Shapiro, the Virginia and D. K. Ludwig Professor, has spent her career on the leading edge of developmental biology. She is the recipient of numerous awards, including the National Medal of Science in 2012 and the 2014 Pearl Meister Greengard Prize, which celebrates the achievements of outstanding women in science.

Shapiro, director of the Beckman Center for Molecular and Genetic Medicine, has been a faculty member since 1989, when she founded the medical school’s Department of Developmental Biology.

A painter who studied both biology and the fine arts as an undergraduate, Shapiro said that she sees science as part of the world of art. She began her career as a scientist focused on finding new ways of looking at and understanding living things, much as an artist does. She started by hunting for the simplest organism she could find — a bacterial cell — and then studying its molecular mechanisms. Her research into the genetic circuitry of these cells paved the way for new antibiotics. Her use of the microorganism as a model also set the stage for the emerging field of systems biology.

She has served in advisory roles in both the Clinton and George W. Bush administrations on the threat of infectious disease in developing countries. She has said that increasing levels of both antibiotic resistance and novel infectious agents are likely to be a larger threat to the world than bioterrorism. Shapiro also started a biotech company to test and develop antibiotic and antifungal medications.

Use science to make world a better place, graduates told

At the medical school’s commencement, Lucy Shapiro described how years of solitary work in the laboratory led her to influence public policy and battle the growing threat of infectious disease on the global stage.

JUN 152015


Commencement speaker Lucy Shapiro discussed how she raised alarms about the threat of emerging infectious diseases, drug-resistant pathogens “and a poor to nonexistent drug pipeline.”
Norbert von der Groeben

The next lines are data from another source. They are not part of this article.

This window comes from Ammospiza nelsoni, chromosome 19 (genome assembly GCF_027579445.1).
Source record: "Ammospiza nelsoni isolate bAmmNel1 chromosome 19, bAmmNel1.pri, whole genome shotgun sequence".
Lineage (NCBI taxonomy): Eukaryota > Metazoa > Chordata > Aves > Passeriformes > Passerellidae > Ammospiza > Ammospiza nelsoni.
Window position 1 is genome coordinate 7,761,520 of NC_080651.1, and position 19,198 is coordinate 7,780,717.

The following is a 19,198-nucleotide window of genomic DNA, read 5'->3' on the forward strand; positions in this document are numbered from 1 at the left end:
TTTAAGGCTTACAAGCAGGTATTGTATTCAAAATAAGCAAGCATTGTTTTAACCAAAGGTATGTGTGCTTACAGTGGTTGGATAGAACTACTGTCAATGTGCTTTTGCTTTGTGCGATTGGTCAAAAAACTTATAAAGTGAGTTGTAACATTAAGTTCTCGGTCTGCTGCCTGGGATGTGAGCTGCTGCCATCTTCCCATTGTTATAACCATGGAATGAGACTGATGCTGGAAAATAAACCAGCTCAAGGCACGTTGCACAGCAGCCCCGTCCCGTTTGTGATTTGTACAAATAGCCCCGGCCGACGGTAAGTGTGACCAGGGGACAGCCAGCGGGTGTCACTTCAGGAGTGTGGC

Developmental biologist Lucy Shapiro, PhD, told the 2015 School of Medicine graduates how, as a basic scientist who spent most of her life studying single-celled bacteria, she stepped out of her laboratory and onto the global stage to try to help the world avert a potential disaster.

“About 15 years ago, I sat up and looked around me and found that we were in the midst of a perfect storm,” said Shapiro, the Virginia and D. K. Ludwig Professor, speaking at the school’s commencement June 13 on Alumni Green. “There was a global tide of emerging infectious diseases, rampant antibiotic and antiviral resistance amongst all pathogens and a poor to nonexistent drug pipeline.

“For me the alarm bells went off, and I was convinced that I had to try and do something. Let me tell you the story of how I stepped out of my comfort zone. I launched a one-woman attack.”

She took any speaking engagement she could get to educate the public about antibiotic resistance; walked the corridors of power in Washington, D.C., lobbying politicians about the dangers of emerging infectious diseases; and used discoveries from her lab on the single-celled Caulobacter bacterium to develop new, effective disease-fighting drugs.

Bench-to-bedside for a better world

A recipient of the National Medal of Science, Shapiro exhorted the graduates to be unafraid of breaking out of their comfort zones and to use science to improve the human condition. Bridging the gap between the lab and the clinic can make the world a better place, she said.

Lloyd Minor, MD, dean of the School of Medicine, also emphasized the importance of bench-to-bedside work in his remarks to the graduates. There has never been a better time for shepherding advances in basic research into the clinic, he said.